Combine yeast and milk in the bowl of a mixer fitted with the paddle attachment and mix on low speed. Slowly add sugar, orange zest, cardamom, vanilla extract, vanilla seeds, eggs, and orange juice. Mix well. Change to the dough hook and add the salt with the flour, 1 cup at a time, increasing speed to medium as the flour is incorporated. Knead the dough for about 5 minutes, or until smooth. You may need to add a little more flour if it is sticky. Transfer dough to a lightly floured baking sheet and cover with plastic wrap. Refrigerate for 30 minutes.

Without a standing mixer: Combine yeast and milk in a bowl with a hand mixer on low speed or a whisk. Add sugar, orange zest, cardamom, vanilla extract, vanilla seeds, eggs, and orange juice and mix well. Sift flour and salt on your working surface and make a fountain. Make sure that the “walls” of your fountain are thick and even. Pour the liquid in the middle of the fountain. With your fingertips, mix the liquid and the flour starting from the middle of the fountain, slowly working towards the edges. When the ingredients have been incorporated start kneading the dough with the heel of your hands until it becomes smooth and easy to work with, around 5 to 7 minutes. You might need to add more flour if the dough is sticky.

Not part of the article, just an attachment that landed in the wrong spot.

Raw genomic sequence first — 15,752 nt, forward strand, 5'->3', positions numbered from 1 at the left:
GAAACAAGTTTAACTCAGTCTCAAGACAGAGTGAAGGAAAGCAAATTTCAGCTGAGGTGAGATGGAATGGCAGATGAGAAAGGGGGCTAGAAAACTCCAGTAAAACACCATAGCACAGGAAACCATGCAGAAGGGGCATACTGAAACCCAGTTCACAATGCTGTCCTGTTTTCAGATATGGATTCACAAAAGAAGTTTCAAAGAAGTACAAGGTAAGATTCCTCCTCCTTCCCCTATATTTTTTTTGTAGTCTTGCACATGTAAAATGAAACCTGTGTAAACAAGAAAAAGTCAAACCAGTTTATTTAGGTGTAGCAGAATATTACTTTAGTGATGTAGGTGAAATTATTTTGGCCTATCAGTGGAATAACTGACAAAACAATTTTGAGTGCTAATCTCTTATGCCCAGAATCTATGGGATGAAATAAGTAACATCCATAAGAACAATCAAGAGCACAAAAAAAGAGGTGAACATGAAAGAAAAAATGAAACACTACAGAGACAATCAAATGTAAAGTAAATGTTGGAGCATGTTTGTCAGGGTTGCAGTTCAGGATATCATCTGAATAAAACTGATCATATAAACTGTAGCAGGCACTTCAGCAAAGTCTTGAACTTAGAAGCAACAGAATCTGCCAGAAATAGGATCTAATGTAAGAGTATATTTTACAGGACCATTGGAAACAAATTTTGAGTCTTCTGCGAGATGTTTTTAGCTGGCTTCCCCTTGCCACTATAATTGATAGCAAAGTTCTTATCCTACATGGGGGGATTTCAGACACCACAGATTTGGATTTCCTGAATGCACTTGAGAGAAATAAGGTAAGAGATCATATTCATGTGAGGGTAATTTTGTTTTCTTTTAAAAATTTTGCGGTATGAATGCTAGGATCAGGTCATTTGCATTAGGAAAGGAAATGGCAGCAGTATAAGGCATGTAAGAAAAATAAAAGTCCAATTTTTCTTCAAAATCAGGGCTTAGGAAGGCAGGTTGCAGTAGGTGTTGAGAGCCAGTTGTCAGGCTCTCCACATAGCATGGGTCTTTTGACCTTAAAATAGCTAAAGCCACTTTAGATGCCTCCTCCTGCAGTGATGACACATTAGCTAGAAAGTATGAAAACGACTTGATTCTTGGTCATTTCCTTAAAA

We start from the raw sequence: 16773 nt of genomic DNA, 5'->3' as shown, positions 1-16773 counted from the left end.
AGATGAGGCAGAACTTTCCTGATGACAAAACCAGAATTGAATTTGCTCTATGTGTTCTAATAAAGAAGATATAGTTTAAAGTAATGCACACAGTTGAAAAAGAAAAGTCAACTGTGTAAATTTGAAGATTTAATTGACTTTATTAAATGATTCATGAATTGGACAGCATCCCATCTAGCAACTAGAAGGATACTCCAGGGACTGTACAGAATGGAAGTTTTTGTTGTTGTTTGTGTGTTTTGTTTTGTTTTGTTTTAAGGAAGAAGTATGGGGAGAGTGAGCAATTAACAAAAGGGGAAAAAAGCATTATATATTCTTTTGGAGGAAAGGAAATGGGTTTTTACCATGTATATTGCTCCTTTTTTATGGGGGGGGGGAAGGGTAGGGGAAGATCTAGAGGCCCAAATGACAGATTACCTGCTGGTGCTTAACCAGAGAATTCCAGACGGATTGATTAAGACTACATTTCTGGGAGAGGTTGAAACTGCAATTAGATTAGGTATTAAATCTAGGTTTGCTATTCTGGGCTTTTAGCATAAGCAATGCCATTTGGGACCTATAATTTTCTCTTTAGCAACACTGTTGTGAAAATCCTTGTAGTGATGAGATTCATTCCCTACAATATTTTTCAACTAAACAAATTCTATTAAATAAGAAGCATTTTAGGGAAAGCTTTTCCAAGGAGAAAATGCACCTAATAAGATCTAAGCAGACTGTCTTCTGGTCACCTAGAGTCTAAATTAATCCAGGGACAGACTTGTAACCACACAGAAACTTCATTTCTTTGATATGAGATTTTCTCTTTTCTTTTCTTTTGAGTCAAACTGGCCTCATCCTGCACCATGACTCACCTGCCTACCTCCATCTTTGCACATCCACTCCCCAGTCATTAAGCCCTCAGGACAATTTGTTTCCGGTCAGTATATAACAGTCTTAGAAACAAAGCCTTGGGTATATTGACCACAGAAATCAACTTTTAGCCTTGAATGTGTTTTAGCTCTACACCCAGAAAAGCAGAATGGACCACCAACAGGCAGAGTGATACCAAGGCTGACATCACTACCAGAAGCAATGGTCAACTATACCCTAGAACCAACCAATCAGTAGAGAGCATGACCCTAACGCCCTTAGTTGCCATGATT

1. Combine butter and flour in the bowl of a mixer fitted with a paddle attachment and beat on medium speed for 1 minute. Scrape down the sides of the bowl and the paddle and then beat for 1 minute more, or until smooth and lump free. Set aside at room temperature.